Nearly a week after Hurricane Irma swept through dozens of islands in the Caribbean on Sep. 6 and 7, killing more than a dozen people and flattening buildings and homes, the Seventh-day Adventist Church is still trying to account for all of its members. No fatalities among church members have been reported yet.
English Caribbean Territory
“This has been the most extensive disaster to affect our territory,” said Pastor Kern Tobias, president of the church in the Caribbean Union.
Just days before the hurricane struck Barbuda, one of the hardest hit islands, Pastor Tobias visited the only Adventist Church there for Sabbath worship.
“The brethren were so happy for the visit and we prayed for God’s protection in case the hurricane hit hard,” said Tobias. “Days later the eye of the storm went right through it.”
The government of Barbuda estimated that 95 percent of buildings and homes were damaged by the 150-mile-per-hour winds.
“All residents of the islands were transported to the neighboring island of Antigua and are now in shelters, including our church members,” explained Tobias. An Adventist Church there in Antigua is coordinating with the local government to function as a shelter, added Tobias.
It will take months before church members can rebuild their homes and the church in Barbuda can be rebuilt, said Tobias.
“The thing about our people in the islands is that they are very resilient and move about fast and pitch some tarpaulin and get the church running and ministering again in the community,” said Tobias.
Another nine churches were severely or partially damaged in Anegada, Anguilla, St. Eustatious, St. Maarten, St. Thomas, and Tortola in the North Caribbean Conference, reported Tobias. Church schools were partially destroyed in St. Thomas, Tortola and St. Maarten as well.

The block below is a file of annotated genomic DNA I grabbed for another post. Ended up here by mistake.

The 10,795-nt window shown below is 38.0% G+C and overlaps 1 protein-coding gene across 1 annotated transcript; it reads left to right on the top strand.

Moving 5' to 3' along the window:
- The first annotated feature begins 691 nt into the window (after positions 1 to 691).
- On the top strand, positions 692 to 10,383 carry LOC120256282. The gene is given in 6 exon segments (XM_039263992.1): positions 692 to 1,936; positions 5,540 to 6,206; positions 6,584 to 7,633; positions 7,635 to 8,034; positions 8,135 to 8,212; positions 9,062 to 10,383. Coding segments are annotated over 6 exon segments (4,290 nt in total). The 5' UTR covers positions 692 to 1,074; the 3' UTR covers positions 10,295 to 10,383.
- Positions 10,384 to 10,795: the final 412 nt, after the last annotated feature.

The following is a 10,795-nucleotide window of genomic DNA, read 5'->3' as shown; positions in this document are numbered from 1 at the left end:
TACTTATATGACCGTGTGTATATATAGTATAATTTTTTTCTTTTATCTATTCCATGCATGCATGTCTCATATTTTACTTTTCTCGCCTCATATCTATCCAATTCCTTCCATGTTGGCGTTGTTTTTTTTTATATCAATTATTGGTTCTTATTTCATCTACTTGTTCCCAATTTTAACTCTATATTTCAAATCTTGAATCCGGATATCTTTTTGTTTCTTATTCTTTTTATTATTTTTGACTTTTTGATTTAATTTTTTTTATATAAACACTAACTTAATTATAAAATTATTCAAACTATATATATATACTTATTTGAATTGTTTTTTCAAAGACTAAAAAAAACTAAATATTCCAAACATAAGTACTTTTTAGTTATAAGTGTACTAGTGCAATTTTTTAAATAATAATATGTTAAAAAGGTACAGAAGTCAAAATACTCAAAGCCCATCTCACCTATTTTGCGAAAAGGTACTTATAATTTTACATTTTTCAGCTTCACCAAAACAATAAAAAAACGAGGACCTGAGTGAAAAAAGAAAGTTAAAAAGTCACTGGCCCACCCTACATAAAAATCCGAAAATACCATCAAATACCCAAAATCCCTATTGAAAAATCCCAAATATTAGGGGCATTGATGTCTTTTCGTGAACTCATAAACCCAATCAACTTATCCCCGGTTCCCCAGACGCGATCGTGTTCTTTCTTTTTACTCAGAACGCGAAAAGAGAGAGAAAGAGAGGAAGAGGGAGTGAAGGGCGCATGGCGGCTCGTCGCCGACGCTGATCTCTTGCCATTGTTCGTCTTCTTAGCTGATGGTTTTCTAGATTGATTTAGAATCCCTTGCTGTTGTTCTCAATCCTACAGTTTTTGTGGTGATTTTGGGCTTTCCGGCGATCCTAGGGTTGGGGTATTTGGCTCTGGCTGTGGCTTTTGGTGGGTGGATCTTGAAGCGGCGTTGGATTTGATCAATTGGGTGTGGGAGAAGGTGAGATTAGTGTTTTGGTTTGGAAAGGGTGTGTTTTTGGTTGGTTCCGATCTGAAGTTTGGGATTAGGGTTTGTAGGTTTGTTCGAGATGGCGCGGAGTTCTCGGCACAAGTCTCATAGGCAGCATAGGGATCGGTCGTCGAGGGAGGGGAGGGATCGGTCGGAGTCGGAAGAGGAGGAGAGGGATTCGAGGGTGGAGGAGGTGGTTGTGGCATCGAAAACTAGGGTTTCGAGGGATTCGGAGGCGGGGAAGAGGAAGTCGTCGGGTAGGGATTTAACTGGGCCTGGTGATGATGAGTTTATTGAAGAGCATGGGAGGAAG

Tobias said that nearly 3,000 church members were affected, most of them in the North Caribbean Conference.
“We have felt the wrath of Hurricane Irma in a most telling manner,” said Desmond James, president of the church in the North Caribbean Conference. “Every area of our socioeconomic life has been affected. However, we thank God that there was no report of injury among our church members or workers.”
Despite the setback, the church around the conference is organizing its humanitarian efforts for those in need.
“The church is organizing assistance to persons in need of food, clothing and repairs to roofs,” said James. The church’s Community Services, service groups and the local Adventist Development and Relief Agency (ADRA) have been teaming up to help.
Water and food were distributed to 100 families in St. Thomas yesterday, thanks to the North Caribbean Conference’s relief funds to provide initial support to the members and community, James added.
Alexander Isaacs, ADRA director for the Caribbean Union, worked with ADRA Inter-America and ADRA International ahead of the storm, holding daily meetings and making plans to assist communities in the wake of Irma.
There are some estimated 125,000 people across the English-speaking Caribbean islands who were affected by Irma.